Talk about Newsnight

A blog and forum.

Monday, 17 March, 2008

  • Newsnight
  • 17 Mar 08, 05:15 PM

Tonight's programme is presented by Jeremy Paxman

Markets slump

markets1_203100.jpgMarkets from New York to Tokyo have recorded heavy losses in reaction to the emergency bailout of US investment bank Bear Stearns over the weekend. In New York the Dow Jones Industrials tumbled 194 points, more than 1.5%, in early trading before recovering. London's FTSE 100 index was down 2.7%. The Bank of England today made an extra £5bn available for UK banks to borrow to ease credit fears. The money was five times over-subscribed.

Meanwhile, on the markets, US, UK and European banks were hammered; Lehman Brothers fell 30%, UBS lost 13%, HBOS 10% and Commerzbank fell 7.9%. Investors are worried that the collapse of Bear Stearns, one of Wall Street's biggest names, is a sign that the credit crunch is getting worse and lending might seize up.

The BBC's Economic Correspondent Hugh Pym will assess how big the problem is and what the potential market solutions are. We'll also be looking at the impact on the UK economy. And Stephanie Flanders will join us live from New York to give us the latest on the fallout in the US.

We'll also be reconvening Newsnight's Shadow Monetary Policy Committee to cast their expert eyes over events.

Markets slump on banking worries


The deadline for Tibetan protesters to surrender to the police has passed, after a quiet day in the city of Lhasa. China had given demonstrators in the city until midnight to give themselves up or face punishment. Exiled Tibetans said security forces had been rounding up political dissidents and witnesses said there was a heavy police presence on the streets. Dozens are feared dead after days of rioting in Lhasa, with each side accusing the other of excessive force. Other parts of China also saw rallies on the weekend, while Tibetans in Nepal and India are continuing to protest. Mark Urban will analyse what's been happening and examines whether the Chinese Government will crack down hard on protestors just months before the Olympics.

Tibet protester deadline passes

Iraq: 10 Days to War

Five years on from the war in Iraq we speak to former Cabinet Secretary, Lord Butler about the use of intelligence on WMD.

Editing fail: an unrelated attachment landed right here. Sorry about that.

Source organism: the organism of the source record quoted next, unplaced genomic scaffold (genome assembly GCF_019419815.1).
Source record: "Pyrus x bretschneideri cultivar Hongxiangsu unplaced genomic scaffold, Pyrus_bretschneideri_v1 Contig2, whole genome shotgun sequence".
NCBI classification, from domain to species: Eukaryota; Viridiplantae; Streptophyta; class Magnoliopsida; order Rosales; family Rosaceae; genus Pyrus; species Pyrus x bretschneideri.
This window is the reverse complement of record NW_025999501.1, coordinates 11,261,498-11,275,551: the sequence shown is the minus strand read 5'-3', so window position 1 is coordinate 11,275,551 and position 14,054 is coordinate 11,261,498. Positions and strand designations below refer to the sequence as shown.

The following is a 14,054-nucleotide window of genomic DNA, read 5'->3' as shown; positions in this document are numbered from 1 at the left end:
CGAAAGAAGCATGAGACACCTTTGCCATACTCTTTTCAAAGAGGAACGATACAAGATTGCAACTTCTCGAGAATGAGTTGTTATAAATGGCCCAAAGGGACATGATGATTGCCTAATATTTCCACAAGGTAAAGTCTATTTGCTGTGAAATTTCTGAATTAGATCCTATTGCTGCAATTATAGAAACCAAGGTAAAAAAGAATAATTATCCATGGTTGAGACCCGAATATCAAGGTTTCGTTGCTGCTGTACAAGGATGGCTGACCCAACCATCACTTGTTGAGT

And from the web team

The countdown continues with 3 Days to War. In You Are Welcome Here, with UN diplomacy dead, the weapons inspectors continue their fruitless search in Iraq. Watch a preview of tonight’s episode here.

Our Diplomatic Editor Mark Urban has written up his recollections of reporting on the preparations for war back in 2003, and shares his thoughts on how – with hindsight – he might have reported things differently.

And Michael Crick has added to the Big Fat Politics Blog with a few words about how Shadow Education Secretary Michael Gove has been “cracking the whip” with the leader of the Tory party; plus some thoughts about the many novelists Parliament and British politics have produced over the years…

A test of Wills

  • Michael Crick
  • 17 Mar 08, 03:40 PM

I’ve just finished a thriller written by the only remaining member of the government to have published a novel (at least by my reckoning). The novelist in question is Michael Wills, a Minister of State at the Justice Department, who, for some strange reason, writes under the name of David McKeowen (especially odd when he then identifies himself as Michael Wills on page one).

Wills’s first novel Grip is not about politics in any way, but a thriller about what happens to a middle class family when their son suddenly finds himself owing £30,000 to a violent drug dealer. It doesn’t pretend to be great literature, but is certainly an excellent read, examining the psychologies of each of the different players. It would make a great film or TV drama. He has also published a second thriller, Trapped, and more books are on the way.